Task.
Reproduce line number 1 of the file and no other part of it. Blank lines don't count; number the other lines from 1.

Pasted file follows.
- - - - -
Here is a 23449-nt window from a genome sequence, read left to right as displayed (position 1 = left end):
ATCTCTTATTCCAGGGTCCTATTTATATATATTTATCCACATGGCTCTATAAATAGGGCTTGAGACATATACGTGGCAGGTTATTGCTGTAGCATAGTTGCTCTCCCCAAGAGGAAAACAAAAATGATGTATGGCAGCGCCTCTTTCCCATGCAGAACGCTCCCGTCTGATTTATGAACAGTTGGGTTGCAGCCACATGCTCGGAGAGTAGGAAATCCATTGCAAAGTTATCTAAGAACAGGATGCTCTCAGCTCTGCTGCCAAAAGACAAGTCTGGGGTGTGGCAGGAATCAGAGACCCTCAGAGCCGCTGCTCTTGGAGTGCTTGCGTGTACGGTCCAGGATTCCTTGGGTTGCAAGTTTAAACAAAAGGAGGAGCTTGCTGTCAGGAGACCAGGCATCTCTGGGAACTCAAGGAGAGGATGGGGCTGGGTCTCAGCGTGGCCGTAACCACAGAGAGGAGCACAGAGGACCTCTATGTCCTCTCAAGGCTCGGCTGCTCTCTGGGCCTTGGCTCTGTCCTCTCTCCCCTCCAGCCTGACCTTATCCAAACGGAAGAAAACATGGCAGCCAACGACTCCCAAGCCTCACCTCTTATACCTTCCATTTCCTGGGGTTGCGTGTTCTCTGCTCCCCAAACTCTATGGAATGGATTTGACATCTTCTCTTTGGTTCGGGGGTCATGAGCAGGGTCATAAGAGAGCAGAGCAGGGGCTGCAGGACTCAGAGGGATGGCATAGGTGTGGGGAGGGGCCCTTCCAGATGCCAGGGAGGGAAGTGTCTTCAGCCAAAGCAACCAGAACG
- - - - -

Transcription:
Here is a 23449-nt window from a genome sequence, read left to right as displayed (position 1 = left end):